Previously, daily huddles to discuss discharge planning were held three days a week and they now conduct them five days a week and strongly encourage providers to participate. In preparation for this change, administration shared ideas with their providers about with this topic. Participation is tied to incentives. The huddles also include representatives from pharmacy, physical therapy and other disciplines relevant to individual cases. Recently the discharge planner implemented LACE tool. This is a new strategy for MHHCC and they are closely evaluating patients for risk for readmit in 30 days. This has been very important since it’s been difficult to identify readmissions to other facilities. Internally, their readmission rates are very good (0 for 12 months) but they are most interested in preventing external readmissions. Another strategy to reduce readmissions has been to enhance their swing bed program. They developed brochures for this program and communicate this service to patients before they are transferred from the ED. They plan to increase marketing to other hospitals for referral back to MHHCC and track transfers so that the discharge planner can follow up with the receiving hospital to discuss a referral back.
MHHCC believes their biggest accomplishment on the SRHT project is the improved education of providers and staff on data. The board quality committee is very involved and HCAHPS training is conducted for all supervisors. Each supervisor receives a monthly dashboard of current data to post in their departments.
Q: What has been the impact of this project so far on MHHCC?
A: The measurable outcomes will be reported in six months. Non-measurable impact has already been clear and includes:
• Improved information and data sharing with supervisors and then driving information down to staff
• The addition of quality as a topic to staff meeting agendas
• More transparency as they create a culture of quality and safety
• A desire to continue to improve even though they are doing well in comparison to peers
Q: Lastly, how do you believe this project has helped you move forward in the newly emerging system of health care delivery and payment?
A: “Things are working; we are getting there. Ready to have conversations about raising the bar without settling. All the documentation and quality impacts reimbursement and we have a better understanding of this now. Understanding better how to meet patient needs and prevent readmission while impacting wellness.”
What is Microresearch?
Microsearch is a community-based research approach that supports, with small “seed grant” funding, locally generated and implemented projects leading to local solutions to problems in underserved communities, resulting in big impact.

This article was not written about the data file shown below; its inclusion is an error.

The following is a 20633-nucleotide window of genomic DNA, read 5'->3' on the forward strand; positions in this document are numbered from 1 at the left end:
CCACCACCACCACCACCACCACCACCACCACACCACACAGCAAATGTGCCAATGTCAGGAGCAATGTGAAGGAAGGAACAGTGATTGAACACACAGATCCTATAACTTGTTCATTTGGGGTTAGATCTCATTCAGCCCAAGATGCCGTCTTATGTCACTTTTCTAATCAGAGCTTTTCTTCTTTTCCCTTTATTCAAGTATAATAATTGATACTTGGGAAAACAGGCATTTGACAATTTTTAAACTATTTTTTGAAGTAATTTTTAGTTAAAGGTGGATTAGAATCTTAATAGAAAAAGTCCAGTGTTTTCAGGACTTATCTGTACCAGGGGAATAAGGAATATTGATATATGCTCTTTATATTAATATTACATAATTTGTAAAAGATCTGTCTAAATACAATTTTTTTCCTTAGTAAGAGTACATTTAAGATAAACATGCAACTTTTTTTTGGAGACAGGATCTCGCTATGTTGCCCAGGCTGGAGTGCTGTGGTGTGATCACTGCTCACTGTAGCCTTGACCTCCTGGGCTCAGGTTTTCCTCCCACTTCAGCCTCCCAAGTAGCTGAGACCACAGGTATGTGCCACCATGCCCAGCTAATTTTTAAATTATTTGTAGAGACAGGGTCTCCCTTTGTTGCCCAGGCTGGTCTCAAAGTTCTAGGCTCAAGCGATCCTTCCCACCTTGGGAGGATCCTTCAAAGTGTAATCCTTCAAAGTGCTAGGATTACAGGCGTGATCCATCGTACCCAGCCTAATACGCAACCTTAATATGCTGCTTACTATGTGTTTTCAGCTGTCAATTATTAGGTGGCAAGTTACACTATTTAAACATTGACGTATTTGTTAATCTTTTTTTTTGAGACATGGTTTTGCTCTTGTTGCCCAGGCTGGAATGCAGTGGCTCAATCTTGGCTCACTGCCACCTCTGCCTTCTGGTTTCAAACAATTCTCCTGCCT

Rural PREP’s Microresearch Approach
Rural PREP is providing multiple awards of up to $4,000 each to encourage research by learners in rural health professions education and training about:
- Rural primary care
- Rural population health
- Rural health workforce education and training
A faculty mentor will be assigned by Rural PREP or approved as requested by the student.
Who is eligible to apply?
Current students in a medical school or a nurse practitioner or physician assistant program, residents in a rural physician residency program, or other health professionals training for primary care practice in a rural location.
We will begin reviewing the first group of applications after January 12. If funding remains after the first review, we will fund additional applicants through March 1 on a rolling basis until all funds are expended.
Photo by MarineCorps NewYork/FlickrCC
By Shannon Muchmore/Healthcare Dive
- The U.S. Department of Veterans Affairs has released a proposed rule that would allow its healthcare providers to treat patients anywhere through telehealth, regardless of state laws.
- The proposed rule would bring about change more quickly than legislation introduced earlier this year that would also waive state telemedicine laws for VA physicians. The Veterans E-Health and Telemedicine Support (VETS) Act has been referred to the Senate Veterans’ Affairs Committee.
- Health IT Now Executive Director Joel White said he supports both the proposed rule and the VETS Act. “This proposed rule will be instrumental in breaking down geographic barriers that, for too long, have prevented our nation’s heroes from accessing the care they need where they need it,” he said in a statement.
The VA says its proposed rule is needed for the agency to continue growing its telehealth services, which are particularly crucial for veterans who need mental health care.
The VA has been quite active on the telehealth front recently, as it works to improve care for veterans in rural areas and remove hurdles to accessing care. It comes in the wake of the agency’s scandals from the past few years, which included care quality lapses, excessive appointment wait times and falsified records…
Read the full story at www.healthcaredive.com